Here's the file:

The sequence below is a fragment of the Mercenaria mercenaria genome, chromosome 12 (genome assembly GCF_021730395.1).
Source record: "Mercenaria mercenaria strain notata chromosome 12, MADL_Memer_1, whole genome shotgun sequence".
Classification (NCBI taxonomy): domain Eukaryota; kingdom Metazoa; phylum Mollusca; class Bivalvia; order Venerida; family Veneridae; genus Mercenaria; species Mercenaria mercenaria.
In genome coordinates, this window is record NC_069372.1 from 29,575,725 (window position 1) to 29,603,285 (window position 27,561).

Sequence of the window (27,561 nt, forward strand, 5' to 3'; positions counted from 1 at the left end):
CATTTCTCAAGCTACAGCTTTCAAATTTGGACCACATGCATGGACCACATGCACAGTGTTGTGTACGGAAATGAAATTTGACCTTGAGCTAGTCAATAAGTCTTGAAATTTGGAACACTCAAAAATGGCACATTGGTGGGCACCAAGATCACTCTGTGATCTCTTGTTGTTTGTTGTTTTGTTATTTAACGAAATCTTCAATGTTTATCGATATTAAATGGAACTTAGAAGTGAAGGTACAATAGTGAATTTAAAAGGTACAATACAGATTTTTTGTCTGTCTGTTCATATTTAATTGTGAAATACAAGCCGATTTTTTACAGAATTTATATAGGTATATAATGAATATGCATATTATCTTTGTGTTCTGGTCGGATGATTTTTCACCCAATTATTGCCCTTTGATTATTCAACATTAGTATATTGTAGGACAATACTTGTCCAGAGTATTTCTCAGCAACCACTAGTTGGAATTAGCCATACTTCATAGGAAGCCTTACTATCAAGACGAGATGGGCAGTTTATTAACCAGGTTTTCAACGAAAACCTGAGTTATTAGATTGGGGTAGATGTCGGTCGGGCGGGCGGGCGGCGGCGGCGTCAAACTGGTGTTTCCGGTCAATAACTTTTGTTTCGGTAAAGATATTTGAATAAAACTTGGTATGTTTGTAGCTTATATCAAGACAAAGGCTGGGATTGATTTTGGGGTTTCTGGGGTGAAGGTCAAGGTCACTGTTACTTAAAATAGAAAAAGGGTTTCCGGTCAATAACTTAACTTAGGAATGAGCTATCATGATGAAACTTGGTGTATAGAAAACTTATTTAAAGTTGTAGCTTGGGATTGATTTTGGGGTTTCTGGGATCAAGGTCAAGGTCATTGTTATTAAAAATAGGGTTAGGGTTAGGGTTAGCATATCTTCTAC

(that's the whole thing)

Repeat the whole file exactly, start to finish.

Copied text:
The sequence below is a fragment of the Mercenaria mercenaria genome, chromosome 12 (genome assembly GCF_021730395.1).
Source record: "Mercenaria mercenaria strain notata chromosome 12, MADL_Memer_1, whole genome shotgun sequence".
Classification (NCBI taxonomy): domain Eukaryota; kingdom Metazoa; phylum Mollusca; class Bivalvia; order Venerida; family Veneridae; genus Mercenaria; species Mercenaria mercenaria.
In genome coordinates, this window is record NC_069372.1 from 29,575,725 (window position 1) to 29,603,285 (window position 27,561).

Sequence of the window (27,561 nt, forward strand, 5' to 3'; positions counted from 1 at the left end):
CATTTCTCAAGCTACAGCTTTCAAATTTGGACCACATGCATGGACCACATGCACAGTGTTGTGTACGGAAATGAAATTTGACCTTGAGCTAGTCAATAAGTCTTGAAATTTGGAACACTCAAAAATGGCACATTGGTGGGCACCAAGATCACTCTGTGATCTCTTGTTGTTTGTTGTTTTGTTATTTAACGAAATCTTCAATGTTTATCGATATTAAATGGAACTTAGAAGTGAAGGTACAATAGTGAATTTAAAAGGTACAATACAGATTTTTTGTCTGTCTGTTCATATTTAATTGTGAAATACAAGCCGATTTTTTACAGAATTTATATAGGTATATAATGAATATGCATATTATCTTTGTGTTCTGGTCGGATGATTTTTCACCCAATTATTGCCCTTTGATTATTCAACATTAGTATATTGTAGGACAATACTTGTCCAGAGTATTTCTCAGCAACCACTAGTTGGAATTAGCCATACTTCATAGGAAGCCTTACTATCAAGACGAGATGGGCAGTTTATTAACCAGGTTTTCAACGAAAACCTGAGTTATTAGATTGGGGTAGATGTCGGTCGGGCGGGCGGGCGGCGGCGGCGTCAAACTGGTGTTTCCGGTCAATAACTTTTGTTTCGGTAAAGATATTTGAATAAAACTTGGTATGTTTGTAGCTTATATCAAGACAAAGGCTGGGATTGATTTTGGGGTTTCTGGGGTGAAGGTCAAGGTCACTGTTACTTAAAATAGAAAAAGGGTTTCCGGTCAATAACTTAACTTAGGAATGAGCTATCATGATGAAACTTGGTGTATAGAAAACTTATTTAAAGTTGTAGCTTGGGATTGATTTTGGGGTTTCTGGGATCAAGGTCAAGGTCATTGTTATTAAAAATAGGGTTAGGGTTAGGGTTAGCATATCTTCTAC